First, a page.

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Patient's death prompts hearing on doctor's care

The state says the doctor should have done more tests. The Board of Medicine will decide any discipline.


© St. Petersburg Times,
published July 1, 2001

INVERNESS -- State authorities have alleged that an Inverness doctor made poor decisions when caring for an elderly patient who later died. The doctor, Douglas Peterson, faces possible disciplinary action from the Board of Medicine.

Peterson sees patients at the Harbor Family and Community Medical Center, 8429 State Road 44 E. A licensed physician since 1980, Peterson holds a clear state license and has not had any final disciplinary action taken against him -- or paid any liability claims exceeding $5,000 -- during the past 10 years, state records show.

Peterson has disputed the state Department of Health's accusations and asked for a state administrative law judge to review the case. A hearing is scheduled for 10 a.m. July 26 at the Citrus County Courthouse.

The Board of Medicine will have final say on any discipline. Peterson's lawyer, Juan Ruiz of Orlando, declined comment for this story.

At issue is the care Peterson provided for a patient identified in state records only as R.B. The woman was 75 in October 1999 when she visited an orthopedist complaining of weakness and multiple falls.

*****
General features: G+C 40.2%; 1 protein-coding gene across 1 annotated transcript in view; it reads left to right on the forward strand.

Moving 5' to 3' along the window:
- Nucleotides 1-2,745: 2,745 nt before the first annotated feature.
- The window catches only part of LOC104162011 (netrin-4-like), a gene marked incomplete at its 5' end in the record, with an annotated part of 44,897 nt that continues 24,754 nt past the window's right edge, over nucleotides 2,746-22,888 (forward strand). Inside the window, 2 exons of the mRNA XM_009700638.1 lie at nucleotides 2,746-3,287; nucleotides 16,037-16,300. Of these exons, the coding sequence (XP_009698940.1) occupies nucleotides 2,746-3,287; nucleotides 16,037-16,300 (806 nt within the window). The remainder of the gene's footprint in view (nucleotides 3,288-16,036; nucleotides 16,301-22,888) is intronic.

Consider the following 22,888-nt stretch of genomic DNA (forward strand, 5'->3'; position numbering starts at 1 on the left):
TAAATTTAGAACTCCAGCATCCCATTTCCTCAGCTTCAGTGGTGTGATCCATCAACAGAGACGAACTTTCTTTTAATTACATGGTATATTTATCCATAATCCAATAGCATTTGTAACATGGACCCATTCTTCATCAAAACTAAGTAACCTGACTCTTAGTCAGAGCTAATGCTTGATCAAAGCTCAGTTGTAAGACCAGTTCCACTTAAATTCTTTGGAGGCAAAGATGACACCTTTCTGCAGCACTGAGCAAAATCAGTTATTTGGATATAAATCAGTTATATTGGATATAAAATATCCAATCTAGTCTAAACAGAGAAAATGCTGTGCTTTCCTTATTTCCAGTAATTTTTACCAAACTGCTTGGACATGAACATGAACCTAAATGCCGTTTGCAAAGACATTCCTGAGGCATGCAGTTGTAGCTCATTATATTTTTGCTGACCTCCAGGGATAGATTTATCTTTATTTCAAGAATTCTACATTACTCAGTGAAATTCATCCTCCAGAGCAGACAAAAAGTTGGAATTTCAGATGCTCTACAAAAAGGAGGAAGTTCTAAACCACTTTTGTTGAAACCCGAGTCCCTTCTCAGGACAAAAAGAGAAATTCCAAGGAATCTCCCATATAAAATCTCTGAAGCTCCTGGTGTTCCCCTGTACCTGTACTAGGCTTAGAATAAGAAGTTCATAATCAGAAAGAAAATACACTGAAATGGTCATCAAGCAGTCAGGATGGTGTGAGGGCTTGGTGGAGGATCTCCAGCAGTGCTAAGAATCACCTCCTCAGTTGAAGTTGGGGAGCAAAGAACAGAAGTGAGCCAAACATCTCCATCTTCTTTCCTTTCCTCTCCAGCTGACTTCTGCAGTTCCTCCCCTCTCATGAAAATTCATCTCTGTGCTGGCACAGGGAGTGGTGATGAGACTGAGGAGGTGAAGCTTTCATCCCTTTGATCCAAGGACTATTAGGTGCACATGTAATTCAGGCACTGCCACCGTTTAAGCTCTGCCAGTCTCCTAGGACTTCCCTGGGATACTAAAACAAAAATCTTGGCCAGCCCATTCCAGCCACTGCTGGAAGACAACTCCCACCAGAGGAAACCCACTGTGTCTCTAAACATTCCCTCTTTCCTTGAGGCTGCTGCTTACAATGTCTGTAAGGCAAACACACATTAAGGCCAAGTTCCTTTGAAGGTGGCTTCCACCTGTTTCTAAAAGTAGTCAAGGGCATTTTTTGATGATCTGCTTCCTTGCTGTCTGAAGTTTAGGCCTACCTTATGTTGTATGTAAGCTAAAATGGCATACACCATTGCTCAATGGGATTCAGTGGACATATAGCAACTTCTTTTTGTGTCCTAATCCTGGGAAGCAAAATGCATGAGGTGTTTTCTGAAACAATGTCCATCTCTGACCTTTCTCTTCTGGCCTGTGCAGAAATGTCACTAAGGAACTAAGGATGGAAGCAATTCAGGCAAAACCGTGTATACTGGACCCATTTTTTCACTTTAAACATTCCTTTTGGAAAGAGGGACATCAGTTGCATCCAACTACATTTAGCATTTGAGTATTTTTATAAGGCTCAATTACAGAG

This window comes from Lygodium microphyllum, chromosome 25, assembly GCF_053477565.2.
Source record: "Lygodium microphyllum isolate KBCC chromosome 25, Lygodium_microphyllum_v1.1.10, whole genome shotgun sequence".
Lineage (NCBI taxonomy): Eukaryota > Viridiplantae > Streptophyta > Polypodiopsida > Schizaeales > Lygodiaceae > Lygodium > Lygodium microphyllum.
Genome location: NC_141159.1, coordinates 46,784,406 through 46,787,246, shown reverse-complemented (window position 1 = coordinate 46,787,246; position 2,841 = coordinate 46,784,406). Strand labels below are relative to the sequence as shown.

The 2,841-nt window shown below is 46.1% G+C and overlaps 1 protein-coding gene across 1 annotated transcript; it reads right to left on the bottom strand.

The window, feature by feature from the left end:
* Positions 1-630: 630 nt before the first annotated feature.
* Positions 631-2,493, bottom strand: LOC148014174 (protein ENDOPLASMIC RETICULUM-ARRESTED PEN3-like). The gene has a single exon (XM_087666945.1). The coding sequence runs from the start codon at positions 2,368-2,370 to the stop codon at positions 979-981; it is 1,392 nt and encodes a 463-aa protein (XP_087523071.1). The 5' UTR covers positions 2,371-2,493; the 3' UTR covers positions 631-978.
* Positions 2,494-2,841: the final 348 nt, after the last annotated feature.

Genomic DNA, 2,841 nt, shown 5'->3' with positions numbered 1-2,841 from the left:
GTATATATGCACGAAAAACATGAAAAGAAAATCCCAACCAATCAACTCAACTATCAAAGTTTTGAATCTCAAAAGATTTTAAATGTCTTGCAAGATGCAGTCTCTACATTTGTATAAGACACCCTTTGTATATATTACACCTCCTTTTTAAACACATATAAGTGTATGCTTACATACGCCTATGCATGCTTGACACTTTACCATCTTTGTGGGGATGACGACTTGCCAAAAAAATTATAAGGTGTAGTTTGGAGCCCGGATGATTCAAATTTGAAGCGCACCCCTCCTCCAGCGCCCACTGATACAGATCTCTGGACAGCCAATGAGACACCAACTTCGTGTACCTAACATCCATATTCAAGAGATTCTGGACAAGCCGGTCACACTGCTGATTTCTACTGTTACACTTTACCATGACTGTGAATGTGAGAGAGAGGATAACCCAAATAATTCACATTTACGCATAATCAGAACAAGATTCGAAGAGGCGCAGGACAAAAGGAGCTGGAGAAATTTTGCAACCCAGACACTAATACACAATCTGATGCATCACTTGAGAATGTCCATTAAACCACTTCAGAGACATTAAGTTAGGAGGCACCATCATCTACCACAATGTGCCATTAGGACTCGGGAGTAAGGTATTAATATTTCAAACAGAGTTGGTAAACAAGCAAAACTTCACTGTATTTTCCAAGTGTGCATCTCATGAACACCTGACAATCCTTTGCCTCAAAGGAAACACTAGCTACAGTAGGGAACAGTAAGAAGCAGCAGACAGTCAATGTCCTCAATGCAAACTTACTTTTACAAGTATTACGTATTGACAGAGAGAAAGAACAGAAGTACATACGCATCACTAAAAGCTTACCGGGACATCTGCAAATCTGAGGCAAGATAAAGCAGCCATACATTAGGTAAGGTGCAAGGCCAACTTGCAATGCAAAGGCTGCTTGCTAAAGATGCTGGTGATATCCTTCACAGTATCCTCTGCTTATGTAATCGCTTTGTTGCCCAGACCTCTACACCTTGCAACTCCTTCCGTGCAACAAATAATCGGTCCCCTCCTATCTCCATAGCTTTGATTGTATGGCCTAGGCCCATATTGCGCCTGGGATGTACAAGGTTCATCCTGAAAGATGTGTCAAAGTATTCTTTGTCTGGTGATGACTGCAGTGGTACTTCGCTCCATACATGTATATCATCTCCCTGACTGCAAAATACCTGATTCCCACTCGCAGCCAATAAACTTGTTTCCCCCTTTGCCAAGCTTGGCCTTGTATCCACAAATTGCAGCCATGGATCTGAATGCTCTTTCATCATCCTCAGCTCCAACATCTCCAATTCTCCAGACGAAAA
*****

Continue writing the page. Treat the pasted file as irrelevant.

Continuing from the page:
According to a complaint the Department of Health prepared, Peterson had been the woman's treating physician the previous 2 1/2 years. The orthopedist called Peterson, who directed the woman to visit Citrus Memorial Hospital's emergency room.

That same day, Oct. 18, the hospital admitted the woman as a patient, the records said. She had new onset of diabetes and a probable cerebrovascular accident (stroke); she complained of multiple falls, belching and abdominal gas.

Peterson ordered a neurology consultation and a CT scan because the patient had weakness on her left side and the left side of her face was droopy, the state complaint said.

The CT scan was interpreted as normal. But the state said Peterson should have gone further, ordering a stool test or rectal examination so doctors could determine whether she had upper gastrointestinal problems.

What is more, Peterson did not determine whether his patient was in diabetic ketoacidosis -- a process where ketones make the blood acidic -- even though her glucose levels were extremely high and she had ketones in her urine, the complaint said.

State records showed the woman remained in the hospital until Oct. 22, 1999, with Peterson seeing her twice. She was discharged to a rehabilitation facility Oct. 22 but was returned to the hospital shortly afterward that day. She was bleeding in her upper GI tract and had low hemoglobin levels. The woman died.

The Department of Health said a "reasonably prudent physician under similar conditions and circumstances" would have ordered a consultation from a gastrointestinal specialist and ordered a stool test and rectal examination and checked for diabetic ketoacidosis.

The department asked the Board of Medicine to impose discipline ranging from a fine to a revocation or suspension of Peterson's license.

Peterson is a fellow of the American Academy of Family Physicians

- Jim Ross writes about medical issues in Citrus County. Reach him at 860-7302.

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